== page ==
• Client consultation and assessment
  • Exercise programming and implementation
  • Exercise leadership and client education
  • Legal, professional, business and marketing


  • 18-years old or older
  • High school degree
  • AED and CPR certified


National Academy of Sports Medicine (NASM)

NASM is one of the leaders in the sports and fitness industry with one of the top Certified Personal Trainer certifications. The exam for this certification is 2 hours long and consists of 100 multiple-choice questions. Recertification is required every two years.

Exam content:

  • Basic and applied science
  • Assessment
  • Exercise technique and training instruction
  • Program design
  • Nutrition
  • Client relations behavioral coaching
  • Professional development, practice and responsibility


  • 18-years old or older
  • AED and CPR certified

What I like best about NASM is the extra credentials they offer beyond just the CPT. All of the certifying organizations I’ve mentioned above offer other certifications beyond just their CPT. I already pointed out NSCA’s CSCS and ACE’s Health Coach. I have both. They are my two favorite credentials to date! But beyond those two, I think NASM offers the most interesting and thoughtfully specialized certifications. Here are the ten NASM certifications:

  • Corrective Exercise Specialist (CES)
  • Performance Enhancement Specialist (PES)
  • Fitness Nutrition Specialist (FNS)
  • Weight Loss Specialist (WLS)
  • Group Personal Training Specialist (GPTS)
  • MMA Conditioning Specialist (MMACS)
  • Women’s Fitness Specialist (WFS)
  • Youth Exercise Specialist (YES)
  • Senior Fitness Specialist (SFS)
  • Golf Fitness Specialist (GFS)

The only prerequisite for these additional certifications is a CPT from any NCCA-accredited organization.



After reviewing the trainer’s certification credentials, look for various key words in his or her bio that reflects your interests and goals. If you are a woman and want to work with a woman, that will narrow down your choices. If you are older with arthritis and read that one trainer prefers HIT-training or most enjoys inspiring young athletes to push themselves to their limits, you may want to continue your search. It’s the same as if you were online dating. If you don’t think you would have anything in common and might feel uncomfortable with that person, move on. There are plenty more fish in the sea. Building a rapport with your trainer is crucial to your success, so you need to make sure you have something in common or feel some type of personality compatibility before you start.



Please give a trainer 4-5 sessions to get used to you and for you to get used to him or her before you decide if you are a good fit. Like most professionals you visit, you need a little time to get to know his or her work-methods and decide if it’s the right situation for you. You won’t be able to learn much about each other or start to work well with each other until both of you feel like you’ve moved beyond that “total stranger” stage.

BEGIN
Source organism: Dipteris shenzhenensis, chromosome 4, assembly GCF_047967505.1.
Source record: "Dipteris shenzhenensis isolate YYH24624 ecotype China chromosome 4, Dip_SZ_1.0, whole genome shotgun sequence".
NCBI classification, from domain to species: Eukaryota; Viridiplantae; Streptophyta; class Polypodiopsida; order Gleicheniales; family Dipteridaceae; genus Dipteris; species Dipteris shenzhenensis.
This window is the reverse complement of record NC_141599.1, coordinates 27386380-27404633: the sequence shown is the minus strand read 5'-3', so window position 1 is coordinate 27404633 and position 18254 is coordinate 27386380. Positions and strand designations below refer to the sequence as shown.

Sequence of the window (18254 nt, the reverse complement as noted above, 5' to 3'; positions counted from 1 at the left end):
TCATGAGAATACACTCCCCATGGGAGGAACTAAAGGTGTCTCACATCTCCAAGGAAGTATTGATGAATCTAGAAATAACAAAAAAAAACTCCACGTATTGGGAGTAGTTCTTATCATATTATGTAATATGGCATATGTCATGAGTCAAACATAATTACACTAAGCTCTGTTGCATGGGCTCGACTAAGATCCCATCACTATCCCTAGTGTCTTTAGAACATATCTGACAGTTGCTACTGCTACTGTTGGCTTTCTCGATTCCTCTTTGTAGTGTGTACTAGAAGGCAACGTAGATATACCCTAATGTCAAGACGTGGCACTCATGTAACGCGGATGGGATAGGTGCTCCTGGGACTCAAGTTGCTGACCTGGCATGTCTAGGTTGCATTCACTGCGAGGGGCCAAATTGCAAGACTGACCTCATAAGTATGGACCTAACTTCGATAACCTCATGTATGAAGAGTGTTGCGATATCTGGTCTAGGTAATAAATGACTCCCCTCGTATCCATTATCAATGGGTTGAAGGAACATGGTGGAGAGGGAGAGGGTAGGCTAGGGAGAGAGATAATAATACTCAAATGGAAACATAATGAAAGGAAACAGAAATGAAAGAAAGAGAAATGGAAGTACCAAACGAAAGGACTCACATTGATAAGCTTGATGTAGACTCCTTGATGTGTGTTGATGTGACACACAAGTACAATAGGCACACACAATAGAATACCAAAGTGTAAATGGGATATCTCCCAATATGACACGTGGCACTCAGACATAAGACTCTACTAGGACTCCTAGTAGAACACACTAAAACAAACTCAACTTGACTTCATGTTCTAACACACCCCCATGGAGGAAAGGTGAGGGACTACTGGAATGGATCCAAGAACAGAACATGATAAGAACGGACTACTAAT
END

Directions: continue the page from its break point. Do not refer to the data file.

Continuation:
However, and this is critical, if you do not like your trainer, whether it be for personality reasons, lack of competency, or even repeated scheduling conflicts, do not be afraid to ask to switch to another trainer. You do not need to go to a completely different gym or studio just because you didn’t like the first trainer you ever tried to work with. It is your absolute right to be able to change trainers and try working with different trainers until you find the one who works best for you. It may feel awkward when you see the let-go trainer around, but if he or she is a professional, then he or she is probably happy you switched. One, if you weren’t feeling it and felt any tension, the trainer probably did as well. And two, if the trainer is a professional, he or she will want you to succeed in your goals. That should be his or her number one goal. So, if that means switching to another trainer for you to feel and be your best, then that’s what that original trainer should want. The trainer is a type of comrade when he or she is training you, but you are still the client — you are allowed to move on if you decide that is best for you. There are some amazing professionals in the fitness field who have worked very hard for many years to learn all about how to help you regain control of your body in a safe, knowledgeable, and inspiring way. They are worth finding.


Credentials. Compatibility. Commitment.

These three C’s should help you find the right personal trainer for you. Hope this helps and happy training!